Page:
Our first task was to prune the older tree, which we’ve been gradually reshaping to a proper ‘tree’ shape (it had grown very siiiiiiideways due to the light from the south being blocked). We went at it somewhat cautiously, pruning a bit at the ends, and removing branches that crossed each other, or went too much straight up.
The variety is unknown but it produces nice eating apples.
The Hambledon Deux Ans got a bit of a trim, as did the Wyken Pippin. This latter is such a sturdy tree now, and has kind of gone sideways, so Al removed the protective frame around it. We’ve kind of decided to keep livestock out of the orchard now, as it’s clear that the fruit will always be low enough to be munched even by sheep. And the frame was very rickety. But it may be reused later.
Candlemas has been and gone, marking the beginning of the end of winter, and the first signs of spring as the days lengthen. Indeed the name of the coming Christian period of fasting, Lent, derives from the Old English ‘lencten’ meaning ‘lengthen’.1 Although rats ate most of the good eating apples in the apple store – and this would be a disaster in a farming community, and we’ll have to rat-proof the store for next year – the Bramley apples proved less tempting and although there were some depredations, most were left for our use. Their keeping properties were mixed, with some surviving well and others decaying. By January they were mostly showing their age with brown fibres appearing in the flesh. On the 29th January 2023 we brought the remaining apples in to the kitchen.
Over the last week I’ve worked through them, and about one in three has eatable flesh now. If I’d been more organised I could have stewed and bottled or frozen vast amounts of good apple, but I just didn’t have the time and energy. I started eating the Bramley apples in August of 2022, as they were sharp but OK cooked, and they made excellent jelly then as they contain more pectin while unripe. So the tree has kept me in apples for about six months.
The trees now need pruning, and I have of course no idea what kind of harvest we will get this year, but I hope for a few more of the new apples, and that I’ll manage to look after the fruits better.
January of 923 included a week or so of really cold weather – almost unknown in these later years – following on from some weeks of flooding. Thus a layer of ice formed on Lake Meadow, and as the water level fell it was left lying on the meadow.
You can see that the cold weather was protracted by the row of ice circles removed from the bird bath, one per day!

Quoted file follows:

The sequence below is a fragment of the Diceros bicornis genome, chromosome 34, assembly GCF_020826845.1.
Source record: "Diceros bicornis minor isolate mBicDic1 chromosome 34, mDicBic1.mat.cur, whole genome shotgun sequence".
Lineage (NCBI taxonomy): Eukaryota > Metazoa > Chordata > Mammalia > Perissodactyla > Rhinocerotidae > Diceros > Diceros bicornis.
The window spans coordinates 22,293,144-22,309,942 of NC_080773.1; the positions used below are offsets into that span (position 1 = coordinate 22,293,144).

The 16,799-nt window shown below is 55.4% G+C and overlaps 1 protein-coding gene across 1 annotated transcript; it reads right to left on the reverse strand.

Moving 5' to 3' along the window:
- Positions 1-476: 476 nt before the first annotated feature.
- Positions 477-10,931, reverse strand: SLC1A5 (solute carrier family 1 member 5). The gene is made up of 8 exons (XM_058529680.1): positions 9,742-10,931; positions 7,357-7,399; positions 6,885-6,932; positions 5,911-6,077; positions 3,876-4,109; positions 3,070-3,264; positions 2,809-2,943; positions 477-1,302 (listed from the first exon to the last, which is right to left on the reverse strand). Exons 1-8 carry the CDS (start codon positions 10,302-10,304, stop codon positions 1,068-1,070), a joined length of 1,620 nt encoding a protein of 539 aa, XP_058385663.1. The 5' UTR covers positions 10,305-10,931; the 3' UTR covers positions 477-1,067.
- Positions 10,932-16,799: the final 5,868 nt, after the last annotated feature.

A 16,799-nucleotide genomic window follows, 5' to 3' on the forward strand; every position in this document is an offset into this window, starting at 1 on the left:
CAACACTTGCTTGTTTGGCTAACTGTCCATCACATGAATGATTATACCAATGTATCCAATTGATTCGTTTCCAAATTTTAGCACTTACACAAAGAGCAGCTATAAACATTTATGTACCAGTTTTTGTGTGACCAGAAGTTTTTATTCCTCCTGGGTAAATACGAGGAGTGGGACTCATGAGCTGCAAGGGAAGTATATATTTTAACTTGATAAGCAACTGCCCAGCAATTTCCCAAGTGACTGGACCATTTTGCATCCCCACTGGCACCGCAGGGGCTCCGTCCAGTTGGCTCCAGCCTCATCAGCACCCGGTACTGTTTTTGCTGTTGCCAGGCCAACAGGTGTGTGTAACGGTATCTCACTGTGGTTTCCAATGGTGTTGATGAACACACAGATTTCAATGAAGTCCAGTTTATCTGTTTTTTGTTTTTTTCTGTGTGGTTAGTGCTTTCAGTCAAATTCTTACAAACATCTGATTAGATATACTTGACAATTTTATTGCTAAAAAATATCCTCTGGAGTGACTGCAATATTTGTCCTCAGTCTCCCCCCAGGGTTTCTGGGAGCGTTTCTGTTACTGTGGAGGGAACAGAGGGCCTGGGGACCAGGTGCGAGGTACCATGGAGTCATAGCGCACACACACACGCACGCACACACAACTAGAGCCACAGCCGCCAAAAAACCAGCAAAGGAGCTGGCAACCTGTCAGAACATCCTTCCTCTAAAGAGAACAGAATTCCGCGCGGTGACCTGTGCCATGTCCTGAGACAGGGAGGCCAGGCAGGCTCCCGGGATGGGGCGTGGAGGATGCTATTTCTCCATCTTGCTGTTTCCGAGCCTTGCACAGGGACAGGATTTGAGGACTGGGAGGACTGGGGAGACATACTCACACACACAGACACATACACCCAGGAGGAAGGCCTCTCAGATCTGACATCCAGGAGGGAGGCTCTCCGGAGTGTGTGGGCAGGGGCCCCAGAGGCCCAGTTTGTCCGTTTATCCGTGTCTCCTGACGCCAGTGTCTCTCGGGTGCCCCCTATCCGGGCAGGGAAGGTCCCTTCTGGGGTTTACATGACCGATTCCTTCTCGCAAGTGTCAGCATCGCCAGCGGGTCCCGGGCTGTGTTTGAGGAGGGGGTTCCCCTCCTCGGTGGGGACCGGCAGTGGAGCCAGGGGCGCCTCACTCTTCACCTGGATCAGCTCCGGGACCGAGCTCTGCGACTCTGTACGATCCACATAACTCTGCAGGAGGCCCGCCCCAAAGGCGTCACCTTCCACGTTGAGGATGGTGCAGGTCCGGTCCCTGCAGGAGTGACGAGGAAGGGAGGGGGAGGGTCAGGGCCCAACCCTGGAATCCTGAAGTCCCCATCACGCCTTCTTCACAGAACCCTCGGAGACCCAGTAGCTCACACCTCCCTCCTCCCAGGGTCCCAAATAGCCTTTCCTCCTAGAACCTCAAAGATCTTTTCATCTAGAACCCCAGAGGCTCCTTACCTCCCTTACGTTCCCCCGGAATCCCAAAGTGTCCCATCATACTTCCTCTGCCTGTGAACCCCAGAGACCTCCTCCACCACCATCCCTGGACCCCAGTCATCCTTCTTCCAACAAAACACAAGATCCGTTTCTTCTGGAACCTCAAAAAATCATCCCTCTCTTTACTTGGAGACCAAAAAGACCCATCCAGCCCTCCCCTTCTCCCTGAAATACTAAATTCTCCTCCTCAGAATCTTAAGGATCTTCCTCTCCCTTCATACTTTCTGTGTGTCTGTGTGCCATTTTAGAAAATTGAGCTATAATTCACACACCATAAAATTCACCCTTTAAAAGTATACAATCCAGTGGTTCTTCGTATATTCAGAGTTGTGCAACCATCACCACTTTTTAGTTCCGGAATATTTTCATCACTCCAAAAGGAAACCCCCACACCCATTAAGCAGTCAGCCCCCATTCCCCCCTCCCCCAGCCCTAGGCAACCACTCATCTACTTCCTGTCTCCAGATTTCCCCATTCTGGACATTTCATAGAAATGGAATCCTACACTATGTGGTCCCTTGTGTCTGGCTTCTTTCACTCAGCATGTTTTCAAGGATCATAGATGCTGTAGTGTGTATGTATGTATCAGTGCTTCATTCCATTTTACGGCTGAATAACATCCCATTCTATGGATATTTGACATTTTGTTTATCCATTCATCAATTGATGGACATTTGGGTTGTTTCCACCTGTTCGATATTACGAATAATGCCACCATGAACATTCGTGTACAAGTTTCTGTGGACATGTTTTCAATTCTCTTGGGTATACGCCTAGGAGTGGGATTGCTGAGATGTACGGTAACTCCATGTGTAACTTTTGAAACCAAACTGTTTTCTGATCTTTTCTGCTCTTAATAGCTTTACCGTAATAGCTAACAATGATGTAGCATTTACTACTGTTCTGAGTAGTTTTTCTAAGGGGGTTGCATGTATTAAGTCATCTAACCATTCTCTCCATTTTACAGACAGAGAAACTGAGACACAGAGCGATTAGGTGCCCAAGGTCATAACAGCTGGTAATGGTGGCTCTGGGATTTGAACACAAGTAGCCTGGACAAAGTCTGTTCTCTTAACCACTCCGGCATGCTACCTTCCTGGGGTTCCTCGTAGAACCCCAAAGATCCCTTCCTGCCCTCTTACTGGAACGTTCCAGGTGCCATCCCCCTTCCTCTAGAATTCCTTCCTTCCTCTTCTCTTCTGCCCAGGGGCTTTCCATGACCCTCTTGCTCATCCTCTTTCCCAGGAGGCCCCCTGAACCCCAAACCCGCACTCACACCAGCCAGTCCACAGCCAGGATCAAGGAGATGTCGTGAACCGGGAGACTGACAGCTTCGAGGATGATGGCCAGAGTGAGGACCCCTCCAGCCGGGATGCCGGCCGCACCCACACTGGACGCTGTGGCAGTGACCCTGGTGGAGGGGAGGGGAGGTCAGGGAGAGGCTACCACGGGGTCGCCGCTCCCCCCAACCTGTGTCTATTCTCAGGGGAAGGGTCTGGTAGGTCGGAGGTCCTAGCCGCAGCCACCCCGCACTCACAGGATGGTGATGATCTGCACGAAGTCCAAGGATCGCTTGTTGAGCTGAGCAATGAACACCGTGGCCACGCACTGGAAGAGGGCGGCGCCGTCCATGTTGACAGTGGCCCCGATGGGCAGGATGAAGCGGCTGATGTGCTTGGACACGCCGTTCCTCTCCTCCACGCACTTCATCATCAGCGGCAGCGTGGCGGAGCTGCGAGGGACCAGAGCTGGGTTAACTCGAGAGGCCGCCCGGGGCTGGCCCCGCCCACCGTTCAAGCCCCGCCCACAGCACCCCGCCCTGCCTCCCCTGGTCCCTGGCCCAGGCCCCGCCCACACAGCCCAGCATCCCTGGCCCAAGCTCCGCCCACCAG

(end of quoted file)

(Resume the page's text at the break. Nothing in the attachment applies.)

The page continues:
The ice was several centimetres thick and you could walk on it; it was like walking on a glass surface suspended over the grass. Sadly not safe for skating, I think, because in so many places the ice had broken and refrozen leaving holes and jagged edges.
Now, a week later, the ice is gone and there are catkins on the hazel trees.
On the 13th January, the nuns of Rumwoldstow celebrate the Feast of St Eadwald of Rumwoldstow, that local priest who received St Rumwold after his baptism. And on this day in 923, the local silversmith presented Abbess Cyneswithe with a fine silver pendant cross in commemoration. Its style is notably old fashioned, but then we are an unreformed house, honouring that early saint, Rumwold, and seeking to refound a house based on those early Christian principles.
The Rumwoldstow Cross is essentially a Cuthbert cross, in a plain style inspired by a silvered bronze cross held found at St Hild’s abbey in Whitby, and now held by the British Museum.
Photos of the Whitby cross copyright Alister Perrott.
The Whitby cross is entirely plain, and forms almost a complete circle.
The Winfarthing cross, found in 2015, is gobsmackingly fancy but is a complete circle. It dates to around 660 C.E. and forms part of a collection of jewellery buried with a woman thought to be one of the very earliest Anglo-Saxon converts to Christianity – and fortunately for us, buried with grave goods, as soon ceased to be the custom in England.
The picture above shows the cross after conservation. From earlier photographs you can see that the base is a plain shape very similar to that of the Rumwoldstow cross, but it has been embellished with indented gold wire and a gold boss.
So our silver cross at Rumwoldstow derives from two early Anglo-Saxon finds, both Cuthbert crosses, one plain, and one a complete circle. And we thank Alf Silversmith for his gift with all joy.
Last year for the first time we got a couple of apples from the young Hambledon Deux-ans apple tree, planted nearly five years ago now. It was the tree that was most munched by enthusiastic young cows in its first year and I’m honestly chuffed that it’s alive at all. I put the apples in the dining room and kept meaning to move them somewhere cooler but never got round to it, and finally decided to just eat them!
All things considered, I think the apple didn’t do too badly; more than half of it was eatable, though very tart. I can see why it’s described as a cooker. Fingers crossed the tree will do better this year, though with the hazards of drought and late frost, it’s an absolute unknown quantity.
Our good friend the Bogwitch made a reappearance over the midwinter festival and despite her incomprehensible ramblings in some strange language, she bore a gift! A yew tree, without which indeed no chapel or church is complete, and it has absolutely no pagan significance whatsoever. It’s on the small side and it’ll probably continue to live in a pot, as we don’t want it to be out in the orchard where livestock might nibble it. Yew is toxic, leaf berry and wood, so don’t mess with it.
Ah, I haven’t introduced you to the Bogwitch. Well, that’s something to look forward to! She’s….a bit of a character.
Anyway, yes, here’s a lovely tree. It needs a bit more soil in the pot, if it only stops raining for long enough I’ll get out there and fix it up.
I awoke before dawn (not so hard in early January) and was lured outside by the shimmer of moonlight on water…Lake Meadow is flooded good and proper, and looked very pretty.
As it was about 6am the moon, though full, wasn’t very high in the sky. But still, you get the idea, and it was well worth getting out of bed for. And I’m impressed that the camera on my phone managed to make any sense of the scene!